Friday, February 5, 2010

Requiem for a True Heavyweight

I have not yet decided if Karen and Lee are among the two most determined women I know or whether they are simply both insane. Both of them are fellow members of the W-H Class of '85. They have assumed - with Karen having manned the point thus far - the responsibility of putting together what at first blush seemed to me to be an event long on impossibility and short on probability - a 25th class reunion.

My jaundiced view on such a thing is predicated in substantial part on the fact that to my knowledge no such formal gathering occurred at any time during Years 1 - 24. Presumably people in our class have done a good job of staying in contact with one another over the course of the past two and one half decades. Speaking for myself, I have/had not done so. The artifice of social networking notwithstanding, other than Karen (who I have seen on an infrequent albeit recurring basis) and a couple of other folks, most of the people I knew back when we was fab I have either not seen at all since graduation or - perhaps - on one or two occasions.

It is a good thing - in my humble (and yes I know it is unsolicited) opinion that significant efforts are being made to ensure that at some point here in '10, the members of the Class of '85 reunite. As I was reminded of this week, we are certainly not getting any younger. Not so skinny maybe not so free and sadly not so many as we used to be.

One year ago today the biggest of the bigs in our class died. I remember being on Day Four of the then-new (now-former) gig when Mark called me to tell me that Stu had been killed in a single-vehicle car accident. Apparently - although I neither asked nor was I told as it is of little moment and not my business - Stu's heart betrayed him. As a young man in his early 20's it had been weakened by illness, which he battled back from against exceptionally long odds. As a young man still in his early 40's, it apparently ran out of energy to power him. The irony of all of what occurred is that Stu's heart was always bigger than his body. Just ask anyone.

For reasons not entirely clear to me this morning the image of Stu that is transfixed in my mind's eye is of him behind the wheel of my very first new car, which was a 1989 Volkswagen Fox. I remember meeting Dave, Mark and Stu at a party at someone's house someplace in Edison one Saturday night in the Fall of '89 with my brand spanking new ride. And I remember both Dave and Stu actually being able to look down at the vehicle's roof while standing next to it while I thought, "Gee it seemed so much bigger on the showroom floor." For the entirety of the time I owned that car - and I drove it into the ground seven years and a quarter million miles later - the only person I could recall driving it other than me - and later Margaret - was Stu.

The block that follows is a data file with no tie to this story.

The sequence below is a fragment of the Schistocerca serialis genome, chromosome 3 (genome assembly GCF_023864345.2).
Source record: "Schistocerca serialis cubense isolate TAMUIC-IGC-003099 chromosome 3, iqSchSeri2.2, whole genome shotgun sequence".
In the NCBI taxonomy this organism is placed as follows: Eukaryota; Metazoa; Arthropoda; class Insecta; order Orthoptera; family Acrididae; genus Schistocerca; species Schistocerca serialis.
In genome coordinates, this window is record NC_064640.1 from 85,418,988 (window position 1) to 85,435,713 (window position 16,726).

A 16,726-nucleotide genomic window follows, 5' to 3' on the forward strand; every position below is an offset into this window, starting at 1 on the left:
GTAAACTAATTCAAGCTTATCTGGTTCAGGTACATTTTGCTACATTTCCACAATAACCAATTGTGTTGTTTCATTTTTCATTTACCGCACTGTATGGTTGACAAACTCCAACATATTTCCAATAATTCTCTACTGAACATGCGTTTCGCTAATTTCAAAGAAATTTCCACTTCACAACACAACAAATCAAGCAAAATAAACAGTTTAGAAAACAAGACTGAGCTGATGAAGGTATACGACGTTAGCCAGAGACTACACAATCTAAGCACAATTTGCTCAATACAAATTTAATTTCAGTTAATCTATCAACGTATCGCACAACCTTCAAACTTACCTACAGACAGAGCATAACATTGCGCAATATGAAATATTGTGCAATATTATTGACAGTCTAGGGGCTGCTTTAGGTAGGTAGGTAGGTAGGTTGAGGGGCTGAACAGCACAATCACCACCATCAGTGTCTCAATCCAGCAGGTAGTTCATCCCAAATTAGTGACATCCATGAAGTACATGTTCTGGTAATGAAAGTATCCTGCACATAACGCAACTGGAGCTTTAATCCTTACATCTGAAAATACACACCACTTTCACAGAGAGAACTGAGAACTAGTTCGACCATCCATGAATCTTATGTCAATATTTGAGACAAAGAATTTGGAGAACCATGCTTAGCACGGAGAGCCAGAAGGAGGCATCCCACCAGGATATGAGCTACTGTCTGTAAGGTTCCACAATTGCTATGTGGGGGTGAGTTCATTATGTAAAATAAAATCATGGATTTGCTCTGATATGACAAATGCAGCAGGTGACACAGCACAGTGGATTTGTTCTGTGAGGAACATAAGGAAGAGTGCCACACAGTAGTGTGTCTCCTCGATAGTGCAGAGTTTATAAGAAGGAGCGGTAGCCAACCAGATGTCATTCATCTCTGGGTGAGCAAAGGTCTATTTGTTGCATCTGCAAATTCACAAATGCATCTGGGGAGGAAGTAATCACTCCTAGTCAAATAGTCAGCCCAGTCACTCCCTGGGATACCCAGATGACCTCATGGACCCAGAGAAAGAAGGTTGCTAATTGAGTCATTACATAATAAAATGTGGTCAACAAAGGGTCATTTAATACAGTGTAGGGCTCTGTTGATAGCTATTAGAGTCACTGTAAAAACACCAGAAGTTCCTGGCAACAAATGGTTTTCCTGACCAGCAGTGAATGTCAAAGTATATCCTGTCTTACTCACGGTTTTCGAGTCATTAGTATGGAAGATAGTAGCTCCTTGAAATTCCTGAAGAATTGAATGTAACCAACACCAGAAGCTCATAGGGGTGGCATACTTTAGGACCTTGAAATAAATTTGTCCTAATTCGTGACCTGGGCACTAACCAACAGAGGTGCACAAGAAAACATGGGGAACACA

He decided that night -the very first night he had seen my car - that he and Dave were going to test drive it and for the better part of ten or fifteen minutes these two enormous men (if you stood one on the other's shoulders you would have had about thirteen feet worth of human and both were solidly built gents - one a former high school basketball star and the other the medal-winning heavyweight on our school's wresting team) drove up and down the street in my little Fox. Stu had an ear to ear grin on face the entire time - looking just as silly as you might imagine a man well over six feet tall and in the neighborhood of three hundred pounds would look crammed inside the driver's seat of a tiny car. The two of them were the original insane clown posse that night - having a blast just being silly.

Life takes us where it takes us and not too very much longer after that night it took Dave to marriage, family and Maryland and it took me to marriage and family as well. Over time, I simply fell out of touch with Stu. At the time of his death, I would guess it had been well over ten years since I had last seen him. I never did not think of him as a friend. The arcs of our lives settled into different rhythms. Our heads simply ceased being above the tree line in the same place and at the same time.

Five years ago I not only would have laughed out loud at the notion of a reunion I most likely would not have attended it. One gets a better appreciation for life the longer one lives when there is a larger body of work to examine and to reflect upon. At some point in 2010, our class of '85 will have its first reunion. And those of us who attend shall spend some time renewing some old acquaintances and seeing some friends from an era long ago and far away. Even if all of us who remain from '85 are there, not all of us who should be there will be there. Glasses will be raised in the honor of those we have lost - like Stu - and regrets will be expressed at having not gotten together soon than Year 25.

And at night's end, the carnival will pack up and leave - off to its next destination. Same as it always has but not exactly so. It will be minus one daredevil in fact.

Moonrise, moonrise
The light that was in your eyes
Has gone away

Daybreak, daybreak
The thing in you that made me ache
Has gone to stay.


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